Snow, icy mud and Siberian temperatures failed to deter buyers from spending £3.6m on classics at Goodwood
After 1967 and 1991 Lamborghinis with McCartney and Stewart pop provenance failed to excite buying bids, the starring role in the Bonhams Members' Meeting auction at a snow-hit Goodwood was played by a 1958 AC Ace (above).
With AC’s own engine rather than a Bristol or Ford power unit, the 1958 Sports was keenly contested until it sold for £204,220 including premium, £84,000 more than the top estimate and a milestone price for this version of the model.
Another AC from the collection of the late John Davison – a 1937 16hp 2-4-6 Coupe (below) with Dickey and a Jaguar XK 3.4 engine and gearbox fitted, but with original AC engine and transmission included - also inspired a full house of telephone and internet bidders until hammered for £34,500, the winner paying a more than treble guide price of £39,675 with premium.
There were buyers for many of the pre-WW2 cars in the sale, such as an Ian Polson maintained 1936 Talbot BG110 Tourer with aluminium coachwork by Vanden Plas which realised a within estimate of £113,500. A 1927 Amilcar CGS Type S Voiturette, pro-restored in the US twelve years ago and recently refreshed in the UK, was also much admired and sold for £68,700.
Proceeds from the sale of thirteen cars belonging to the late Brinley ‘Brin’ Edwards, most of them Lancias and all auctioned ‘Without Reserve’, benefited the RSPCA. Part-restored, though in need of finishing, Edwards’ 1956 Lancia Aurelia B24 Convertible with Hardtop was taken on for a below forecast £158,300, whereas the £126,400 paid for his 1933 Lagonda M45 2-Seater, last driven in 2013, was more than expected.
A 1931 Lancia Lambda 8th-Series 2½-Litre Saloon from the collection had been guided at £60,000, but was well bought for £43,700, whilst even with splits to seat squabs and an unfortunate glass sunroof panel, a right-hand drive 1972 Lancia Fulvia HF1600 cost the final bidder of many £18,400 with premium.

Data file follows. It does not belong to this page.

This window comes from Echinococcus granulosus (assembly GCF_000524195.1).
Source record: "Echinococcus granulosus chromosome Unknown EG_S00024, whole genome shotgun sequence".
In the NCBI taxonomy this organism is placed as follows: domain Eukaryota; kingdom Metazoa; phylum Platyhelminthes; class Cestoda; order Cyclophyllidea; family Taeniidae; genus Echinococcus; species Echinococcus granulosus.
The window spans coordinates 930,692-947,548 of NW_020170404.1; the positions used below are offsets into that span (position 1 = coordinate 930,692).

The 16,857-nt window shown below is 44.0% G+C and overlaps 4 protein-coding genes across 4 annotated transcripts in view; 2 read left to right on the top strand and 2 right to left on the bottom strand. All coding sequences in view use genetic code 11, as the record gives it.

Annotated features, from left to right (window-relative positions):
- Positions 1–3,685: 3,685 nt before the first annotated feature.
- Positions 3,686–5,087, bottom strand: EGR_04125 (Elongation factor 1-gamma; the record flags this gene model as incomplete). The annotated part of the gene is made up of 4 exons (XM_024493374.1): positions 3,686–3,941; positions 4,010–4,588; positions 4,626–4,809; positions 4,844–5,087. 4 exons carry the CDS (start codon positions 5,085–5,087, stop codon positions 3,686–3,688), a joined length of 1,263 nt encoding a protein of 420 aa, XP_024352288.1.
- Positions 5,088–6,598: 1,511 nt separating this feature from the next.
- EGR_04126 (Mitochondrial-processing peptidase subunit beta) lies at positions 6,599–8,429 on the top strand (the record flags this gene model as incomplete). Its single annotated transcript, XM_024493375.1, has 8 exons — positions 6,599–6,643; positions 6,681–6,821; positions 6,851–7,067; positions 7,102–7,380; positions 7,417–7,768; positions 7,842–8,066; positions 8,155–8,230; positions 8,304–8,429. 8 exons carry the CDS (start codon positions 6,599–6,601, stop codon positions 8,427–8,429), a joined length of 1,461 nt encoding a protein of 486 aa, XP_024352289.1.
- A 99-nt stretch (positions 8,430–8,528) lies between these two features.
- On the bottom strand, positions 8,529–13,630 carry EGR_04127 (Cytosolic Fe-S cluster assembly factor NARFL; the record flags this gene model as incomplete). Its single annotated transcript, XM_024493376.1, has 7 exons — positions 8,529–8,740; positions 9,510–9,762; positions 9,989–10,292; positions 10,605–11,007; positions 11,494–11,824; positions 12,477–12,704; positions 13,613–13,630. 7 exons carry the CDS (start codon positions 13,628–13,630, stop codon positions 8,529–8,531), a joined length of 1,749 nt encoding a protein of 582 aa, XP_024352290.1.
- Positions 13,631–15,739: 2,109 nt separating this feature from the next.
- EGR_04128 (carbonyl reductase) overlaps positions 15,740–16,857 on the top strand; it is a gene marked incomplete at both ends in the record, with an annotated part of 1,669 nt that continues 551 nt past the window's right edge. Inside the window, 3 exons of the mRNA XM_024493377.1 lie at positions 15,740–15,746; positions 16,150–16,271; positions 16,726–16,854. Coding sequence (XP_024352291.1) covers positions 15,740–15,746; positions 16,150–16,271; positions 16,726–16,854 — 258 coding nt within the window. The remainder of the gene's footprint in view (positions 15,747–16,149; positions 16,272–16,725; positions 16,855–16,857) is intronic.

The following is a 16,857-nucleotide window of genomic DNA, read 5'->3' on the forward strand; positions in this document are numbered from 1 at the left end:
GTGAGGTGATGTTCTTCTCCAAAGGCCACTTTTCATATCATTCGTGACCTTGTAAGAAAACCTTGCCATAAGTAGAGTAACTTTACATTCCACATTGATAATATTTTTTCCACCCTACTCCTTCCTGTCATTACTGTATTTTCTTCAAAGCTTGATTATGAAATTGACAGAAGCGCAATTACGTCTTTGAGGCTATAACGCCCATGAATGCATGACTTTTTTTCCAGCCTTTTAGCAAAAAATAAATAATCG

By contrast, the right-hand drive Ferrari Dino 246GT Spider first owned by Pink Floyd drummer Nick Mason in 1974 had been Classiche certified, but could not muster the £375,000 minimum suggested on a bitterly cold day in a confirmed to be cooling market for the marque.
So it was left to an Alfa Romeo factory-built in 1965 and period-raced Guilia Sprint GTA (below) to be the top selling Italian with a £189,700 result. An early Fiat Dino Spider from 1968 with the lighter, all-aluminium 2-litre engine and rare hardtop also sold for £100,060, mid-estimate money.
The 22nd Morgan Plus 8 to leave the Malvern works in 1969 had been totally rebuilt in the US with chassis and timber framework beneath renewed aluminium panels. Sporting a John Eales Developments Rover V8 and full complement of current safety equipment whilst at the Richard Thorne workshop following repatriation, the FIA Period G1 1966-1969 compliant event-ready minter even had a spare 288bhp engine included for the £61,980 with premium bid by the winning contestant in a woolly hat.
An equally British 1963 Turner Mk2 with rollcage inside a hardtop, powered by a Ford 1650cc engine rebuilt by Geoff Richardson four seasons ago, also looked historic action ready for £17,250.
Some DB6s, the last-of-the-line DB model, have been changing hands again for below £200,000, the latest being a 1967 manual (below) with the more desirable ZF gearbox, which sold here for £186,300.
Whilst no commoner with £25,000 or so could be found for the DB7 Volante manual that had been originality built in 1996 for HRH Prince Andrew, Duke of York, £130,300 was forthcoming however for a 1959 DB MkIII (below), a late disc-braked fixed head with overdrive restored by Aston Service in Dorset in the 1980s that had been prepped for long distance road rallying.
Bidding for the most probably better than new in 1937 Alvis 4.3-Litre ‘Short Chassis’ Vanden Plas Tourer, which had been much evented during current Royal Automobile Club ownership was abandoned at £390,000, with £420,000 or more having been sought.
The other rostrum flanking headliner, the equally well-presented Jaguar SS 100 2½-Litre Roadster formerly owned by Jaguar Cars Chairman Sir Nick Scheele, also ran out of interest at a below estimate of £225,000. But after many recent attempts, the Mk X saloon (below) that was specially built in 1961 for the daily use of Jaguar founder Sir William Lyons and had been restored at Miles Classics by 2017 was successfully hammered away at Goodwood for £48,300.
Once again, a Fast Ford pulled well in the cold, a 1980 Escort RS2000 Custom with 31,713 mileage that had been recently re-commissioned following long-term storage fetching £40,250, top estimate money. By the end of the Sunday afternoon session under up-market canvas in Siberian Sussex, £3.6m had been invested in the futures of 75 or 72% of the 104 cars in the Bonhams catalogue. Good going on a bitterly cold day.
More on the Members' Meeting
For the full report on the Goodwood Members' Meeting, and the trials and tribulations of racing in the snow, click here.